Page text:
To evaluate the altered expression of nucleolin protein in sh-Ncl clones, we undertook immunocytochemical staining of nucleolin in cells in culture. In normal cells, nucleolin is associated to the fibrillar components in nucleoli [24]. Immunocytochemistry labeling protocols were applied to cells seeded in Lab-Tek II 4-well chamber slides (Nalgen Nuc) [25]. After incubation, wells were washed from residual culture media with Dublecco’s Phosphate Buffered Saline (DPBS) and Tris-Buffered Saline solution with 0.1% Tween 20 (TBS-T), then fixed in 4% paraformaldehyde in PBS pH 7.2, freshly diluted from 16% paraformaldehyde, for 10 min at RT. Cells were briefly washed in TBS-T then incubated for 10 min in permeabilizing buffer (0.2% saponin in TBS-T) rinsed in TBS-T. To reduce non-specific staining, cells were incubated for 1 h at RT with blocking solution (2% normal goat serum, 0.3% bovine serum albumin, 0.3 M glycine in TBS-T, filter sterilized). Blocking solution was removed and primary antibody, mouse anti-Nucleolin in Rabbit (AB22758), in a 1:100 dilution in blocking solution was added and incubated overnight at 4°C. Wells were washed 3 times with TBS-T for 15 min each wash and incubated for 1 h with secondary antibody Goat Anti-Rabbit IgG with Texas Red (AB6719, Abcam) and Alexa Fluor 488 phalloidin (A12379, Life Technologies) in a 1:800 and 1:150 dilution, respectively, in blocking buffer. Cells were washed 3 times with PBS, 15 min each wash and mounted using antifade solution with DAPI (P-36931, Life Technologies). To assess antibody specificity, controls with secondary antibody but lacking primary antibody against nucleolin were used with HEI-OC1 transfected with scramble RNA (S1 Fig).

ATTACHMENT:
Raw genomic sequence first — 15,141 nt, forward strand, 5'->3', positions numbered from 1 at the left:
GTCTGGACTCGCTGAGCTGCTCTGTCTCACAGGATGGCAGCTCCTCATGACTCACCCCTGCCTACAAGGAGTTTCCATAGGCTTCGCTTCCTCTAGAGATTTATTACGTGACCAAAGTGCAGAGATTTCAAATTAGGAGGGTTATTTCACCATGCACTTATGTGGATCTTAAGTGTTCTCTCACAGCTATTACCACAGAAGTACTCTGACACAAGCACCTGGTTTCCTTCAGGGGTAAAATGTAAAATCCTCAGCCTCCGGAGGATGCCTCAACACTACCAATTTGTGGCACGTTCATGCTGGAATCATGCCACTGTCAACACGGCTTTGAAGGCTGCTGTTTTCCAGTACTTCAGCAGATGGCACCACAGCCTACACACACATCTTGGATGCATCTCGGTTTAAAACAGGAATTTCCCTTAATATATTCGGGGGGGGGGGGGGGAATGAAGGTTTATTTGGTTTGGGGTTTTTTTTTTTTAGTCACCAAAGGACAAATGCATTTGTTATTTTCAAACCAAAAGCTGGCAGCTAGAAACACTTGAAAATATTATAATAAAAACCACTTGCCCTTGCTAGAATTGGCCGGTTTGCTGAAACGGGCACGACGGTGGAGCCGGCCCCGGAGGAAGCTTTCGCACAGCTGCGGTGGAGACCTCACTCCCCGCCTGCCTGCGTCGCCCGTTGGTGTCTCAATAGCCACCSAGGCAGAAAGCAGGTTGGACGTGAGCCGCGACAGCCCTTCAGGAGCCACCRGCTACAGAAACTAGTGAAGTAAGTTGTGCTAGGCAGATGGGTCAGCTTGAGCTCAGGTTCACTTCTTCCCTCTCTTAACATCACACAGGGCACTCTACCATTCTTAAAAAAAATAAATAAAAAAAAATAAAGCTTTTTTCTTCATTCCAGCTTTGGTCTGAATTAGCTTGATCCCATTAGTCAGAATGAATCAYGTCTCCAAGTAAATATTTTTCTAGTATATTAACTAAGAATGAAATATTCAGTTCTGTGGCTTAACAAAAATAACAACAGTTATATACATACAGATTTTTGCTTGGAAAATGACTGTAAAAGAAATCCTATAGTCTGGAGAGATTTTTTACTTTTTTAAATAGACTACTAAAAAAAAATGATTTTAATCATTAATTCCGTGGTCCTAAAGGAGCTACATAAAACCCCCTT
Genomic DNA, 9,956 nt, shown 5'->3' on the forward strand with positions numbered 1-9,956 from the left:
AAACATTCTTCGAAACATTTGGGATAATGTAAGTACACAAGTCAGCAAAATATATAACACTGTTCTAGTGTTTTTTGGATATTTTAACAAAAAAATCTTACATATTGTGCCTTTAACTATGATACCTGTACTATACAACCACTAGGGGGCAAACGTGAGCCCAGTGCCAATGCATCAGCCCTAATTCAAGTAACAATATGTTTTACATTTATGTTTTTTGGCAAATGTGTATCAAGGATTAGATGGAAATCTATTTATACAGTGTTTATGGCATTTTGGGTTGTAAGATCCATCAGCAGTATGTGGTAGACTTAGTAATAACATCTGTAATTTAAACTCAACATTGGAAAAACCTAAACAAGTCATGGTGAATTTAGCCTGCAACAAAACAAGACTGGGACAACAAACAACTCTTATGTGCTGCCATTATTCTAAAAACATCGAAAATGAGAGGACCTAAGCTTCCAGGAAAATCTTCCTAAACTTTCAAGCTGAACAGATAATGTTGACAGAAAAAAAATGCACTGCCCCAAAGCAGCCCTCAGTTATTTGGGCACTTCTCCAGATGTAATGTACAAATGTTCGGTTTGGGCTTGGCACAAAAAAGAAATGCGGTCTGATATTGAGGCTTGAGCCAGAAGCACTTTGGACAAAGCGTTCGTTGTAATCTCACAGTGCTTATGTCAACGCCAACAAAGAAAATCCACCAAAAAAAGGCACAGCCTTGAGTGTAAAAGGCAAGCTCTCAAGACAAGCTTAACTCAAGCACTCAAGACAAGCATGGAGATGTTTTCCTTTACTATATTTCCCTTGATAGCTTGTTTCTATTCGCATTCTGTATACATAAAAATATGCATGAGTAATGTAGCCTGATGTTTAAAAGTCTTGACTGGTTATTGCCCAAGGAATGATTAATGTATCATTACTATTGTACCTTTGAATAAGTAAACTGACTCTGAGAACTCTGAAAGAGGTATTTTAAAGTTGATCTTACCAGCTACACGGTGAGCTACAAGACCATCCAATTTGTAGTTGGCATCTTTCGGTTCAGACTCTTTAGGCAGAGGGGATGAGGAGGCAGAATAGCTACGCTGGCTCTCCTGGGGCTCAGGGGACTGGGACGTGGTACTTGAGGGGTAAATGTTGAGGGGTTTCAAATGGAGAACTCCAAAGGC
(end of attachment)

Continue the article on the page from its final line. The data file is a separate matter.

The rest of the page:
Images of immunostained cells were acquired on a LSM 700 (Carl Zeiss) confocal microscope with a 40x/1.3 objective lens configured to detect DAPI-labeled nuclei using the 405 nm laser, phalloidin-labeled filamentous actin cytoskeleton using the 488 nm laser, and the 555 nm laser for nucleolin. Quantitative analysis of the micrographs was performed to compare the abundance of nucleolin in the nucleus of the different cell types and in response to treatment. For this, single-stain controls were used to determine the background levels of nucleolin signal. In total, 15 to 22 cells for each cell type and treatment in multiple fields of view were acquired using identical settings. Intensity threshold was then used to distinguish nuclear regions of high nucleolin abundance versus more diffuse ones. The total intensity in nucleolin-abundant regions normalized by the total nuclear area was then calculated. All data acquisition and measurements were performed using Zen Black software (Carl Zeiss).